Seamus Heaney/A Memoir
Irish poet and Nobel Prize winner Seamus Heaney at the University College Dublin, February 11, 2009. Wikipedia Commons Photo.
Man of Words and Grace
Seamus Heaney, the Irish Nobelist who epitomized the poet, shook off his mortal coil on August 30, 2013. He was widely eulogized. English poet Andrew Motion stated on BBC that “Seamus was person of exceptional grace,” and playwright Tom Stoppard wrote in The Guardian that “Seamus never had a sour moment, neither in person nor on paper.” After an almost two-decade-long friendship with the great bard, including sharing a traditional Irish supper of bangers and mash at a Temple Bar pub in Dublin only a few years before his death, I can tell you of an instance that might cast some doubt on a life of “grace” without “a sour moment,” if only provisionally. But this isn’t a story of grievance or criticism; it’s a story about character, about being magnanimous and big enough to apologize.
As I said, Seamus was my friend. But it didn’t begin that way; in fact, it began quite the opposite. Professor Heaney almost destroyed my career. To tell the story, I have to back up almost two decades ago, to the fall of 1996. I had only recently been named poetry editor at Rosebud magazine, then a fledging start-up with only a handful of back issues to brag about. To impress the editor-in-chief and publisher with my competence, I wanted to land a poem by a major poet. I had my sights set on Seamus Heaney, who had received the Nobel Prize for Literature the year before. I learned that Professor Heaney divided his year between teaching at Harvard in the fall semester and teaching at Trinity University in Dublin in the spring. Being late fall, I wrote to him at Harvard asking to publish his poetry. I included a couple copies of Rosebud. Professor Heaney received the letter just before leaving Boston to go home for Christmas. He hastily replied, sending me a translation of an old Gaelic poem entitled “I am Raferty” accompanied by a kind letter on Harvard stationery expressing his gratitude and telling me to send his complimentary copies (and honorarium) to his address in Ireland.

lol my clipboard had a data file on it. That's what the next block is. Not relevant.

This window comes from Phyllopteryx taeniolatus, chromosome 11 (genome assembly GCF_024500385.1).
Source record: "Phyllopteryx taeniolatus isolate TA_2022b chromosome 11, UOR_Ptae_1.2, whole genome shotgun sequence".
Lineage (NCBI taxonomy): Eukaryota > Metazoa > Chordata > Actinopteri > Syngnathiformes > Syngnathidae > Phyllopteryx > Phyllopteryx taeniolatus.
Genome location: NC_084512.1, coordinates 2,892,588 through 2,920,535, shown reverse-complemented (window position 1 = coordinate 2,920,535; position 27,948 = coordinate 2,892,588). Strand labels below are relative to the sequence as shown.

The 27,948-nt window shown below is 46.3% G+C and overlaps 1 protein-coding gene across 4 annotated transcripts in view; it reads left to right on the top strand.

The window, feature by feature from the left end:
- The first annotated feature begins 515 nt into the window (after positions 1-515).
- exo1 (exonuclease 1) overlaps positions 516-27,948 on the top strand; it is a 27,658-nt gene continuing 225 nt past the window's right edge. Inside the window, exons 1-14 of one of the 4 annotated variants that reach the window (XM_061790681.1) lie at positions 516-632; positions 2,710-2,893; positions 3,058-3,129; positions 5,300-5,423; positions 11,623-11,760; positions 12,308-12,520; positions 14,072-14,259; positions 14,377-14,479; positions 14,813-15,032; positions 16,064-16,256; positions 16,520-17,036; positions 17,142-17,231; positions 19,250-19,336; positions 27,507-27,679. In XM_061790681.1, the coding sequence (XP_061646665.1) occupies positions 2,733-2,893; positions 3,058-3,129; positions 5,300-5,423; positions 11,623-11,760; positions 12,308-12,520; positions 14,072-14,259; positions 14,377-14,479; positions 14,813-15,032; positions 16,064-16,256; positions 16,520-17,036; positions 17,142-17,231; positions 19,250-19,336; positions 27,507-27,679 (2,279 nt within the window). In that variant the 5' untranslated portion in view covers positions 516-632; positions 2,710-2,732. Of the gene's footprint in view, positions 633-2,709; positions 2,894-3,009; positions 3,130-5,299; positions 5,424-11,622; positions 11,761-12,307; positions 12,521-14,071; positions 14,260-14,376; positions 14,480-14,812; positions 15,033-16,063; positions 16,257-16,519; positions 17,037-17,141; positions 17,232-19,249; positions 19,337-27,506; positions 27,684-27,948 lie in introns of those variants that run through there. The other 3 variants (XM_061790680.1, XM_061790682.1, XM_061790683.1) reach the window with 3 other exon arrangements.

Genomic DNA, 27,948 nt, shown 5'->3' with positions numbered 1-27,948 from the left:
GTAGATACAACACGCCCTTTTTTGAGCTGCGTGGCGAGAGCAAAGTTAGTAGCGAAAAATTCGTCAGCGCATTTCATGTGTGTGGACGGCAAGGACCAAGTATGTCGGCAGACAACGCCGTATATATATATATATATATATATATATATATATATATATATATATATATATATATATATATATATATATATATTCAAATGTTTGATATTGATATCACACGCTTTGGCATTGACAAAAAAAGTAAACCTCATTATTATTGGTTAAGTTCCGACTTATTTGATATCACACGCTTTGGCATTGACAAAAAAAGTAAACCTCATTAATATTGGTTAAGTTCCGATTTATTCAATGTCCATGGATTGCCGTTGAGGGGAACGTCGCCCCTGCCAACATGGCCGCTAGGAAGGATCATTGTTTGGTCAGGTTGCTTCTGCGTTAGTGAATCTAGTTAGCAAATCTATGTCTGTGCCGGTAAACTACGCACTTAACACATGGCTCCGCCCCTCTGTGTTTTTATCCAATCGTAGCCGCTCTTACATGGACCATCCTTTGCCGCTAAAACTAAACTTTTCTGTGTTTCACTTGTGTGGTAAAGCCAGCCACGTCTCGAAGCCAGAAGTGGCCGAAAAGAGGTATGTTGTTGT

Needless to say, the folks at Rosebud were ecstatic.
Months later—I recall it was late February, 1997—after mailing the proofs and payment as promised, Rosebud’s editor-in-chief, Rod Clark, received a phone call from the Nobelist himself. Let’s just say the tone wasn’t appreciative. Instead, The Great Poet was charging that had I stolen his poem. He accused me of somehow infiltrating his office and stealing the poem from a manuscript he was then completing.
I was far from my home in Alaska at the time, in Atlanta at the time, giving a reading of my poetry at some college when Rod called me to relate the news. At first I sat on the edge of my motel bed, dumbfounded, as he fervently related his phone conversation with Professor Heaney. As I listened, anxiety and panic swelled inside me. Eventually, I got up and paced the room, wearing a thin path into the cheap carpet. As a teacher of poetry, I often remind students of the importance of poetry, citing another poet-Nobelist, Octavio Paz, who said that “poetry is an operation capable of changing the world.” In spite of my personal belief in poetry’s value, I found it hard to imagine that Professor Heaney actually believed that I had flown to Harvard, climbed into a campus building window at night clad in black and with a flashlight in hand, jimmied open the door to his office, and, like a practiced cat burglar, rifled through his dark office in search of a poem to steal and later publish for the world to see. If that wasn’t audacious enough, I’d also send copies of the magazine to the unknowing victim with accompanying honorarium.